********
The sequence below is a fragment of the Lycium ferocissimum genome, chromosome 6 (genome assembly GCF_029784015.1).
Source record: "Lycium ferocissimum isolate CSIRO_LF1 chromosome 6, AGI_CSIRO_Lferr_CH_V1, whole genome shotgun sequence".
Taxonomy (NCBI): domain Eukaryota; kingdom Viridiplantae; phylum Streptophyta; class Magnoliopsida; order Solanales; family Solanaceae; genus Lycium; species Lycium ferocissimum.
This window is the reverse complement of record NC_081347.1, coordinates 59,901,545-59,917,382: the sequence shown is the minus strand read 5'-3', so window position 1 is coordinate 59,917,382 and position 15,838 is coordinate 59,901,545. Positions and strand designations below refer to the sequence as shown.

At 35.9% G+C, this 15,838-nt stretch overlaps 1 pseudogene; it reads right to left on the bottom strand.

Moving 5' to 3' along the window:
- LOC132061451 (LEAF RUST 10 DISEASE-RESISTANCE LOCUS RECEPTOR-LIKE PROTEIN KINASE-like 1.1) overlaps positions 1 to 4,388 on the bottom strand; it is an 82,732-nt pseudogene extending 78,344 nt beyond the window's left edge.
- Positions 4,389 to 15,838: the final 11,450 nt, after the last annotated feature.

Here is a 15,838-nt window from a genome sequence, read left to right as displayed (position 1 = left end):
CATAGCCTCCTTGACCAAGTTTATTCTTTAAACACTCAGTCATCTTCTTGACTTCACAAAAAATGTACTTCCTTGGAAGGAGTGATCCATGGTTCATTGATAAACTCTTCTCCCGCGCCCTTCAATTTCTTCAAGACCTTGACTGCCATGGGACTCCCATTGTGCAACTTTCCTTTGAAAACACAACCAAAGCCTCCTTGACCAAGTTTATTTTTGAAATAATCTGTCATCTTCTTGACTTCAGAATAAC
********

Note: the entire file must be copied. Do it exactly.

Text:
The sequence below is a fragment of the Lycium ferocissimum genome, chromosome 6 (genome assembly GCF_029784015.1).
Source record: "Lycium ferocissimum isolate CSIRO_LF1 chromosome 6, AGI_CSIRO_Lferr_CH_V1, whole genome shotgun sequence".
Taxonomy (NCBI): domain Eukaryota; kingdom Viridiplantae; phylum Streptophyta; class Magnoliopsida; order Solanales; family Solanaceae; genus Lycium; species Lycium ferocissimum.
This window is the reverse complement of record NC_081347.1, coordinates 59,901,545-59,917,382: the sequence shown is the minus strand read 5'-3', so window position 1 is coordinate 59,917,382 and position 15,838 is coordinate 59,901,545. Positions and strand designations below refer to the sequence as shown.

At 35.9% G+C, this 15,838-nt stretch overlaps 1 pseudogene; it reads right to left on the bottom strand.

Moving 5' to 3' along the window:
- LOC132061451 (LEAF RUST 10 DISEASE-RESISTANCE LOCUS RECEPTOR-LIKE PROTEIN KINASE-like 1.1) overlaps positions 1 to 4,388 on the bottom strand; it is an 82,732-nt pseudogene extending 78,344 nt beyond the window's left edge.
- Positions 4,389 to 15,838: the final 11,450 nt, after the last annotated feature.

Here is a 15,838-nt window from a genome sequence, read left to right as displayed (position 1 = left end):
CATAGCCTCCTTGACCAAGTTTATTCTTTAAACACTCAGTCATCTTCTTGACTTCACAAAAAATGTACTTCCTTGGAAGGAGTGATCCATGGTTCATTGATAAACTCTTCTCCCGCGCCCTTCAATTTCTTCAAGACCTTGACTGCCATGGGACTCCCATTGTGCAACTTTCCTTTGAAAACACAACCAAAGCCTCCTTGACCAAGTTTATTTTTGAAATAATCTGTCATCTTCTTGACTTCAGAATAAC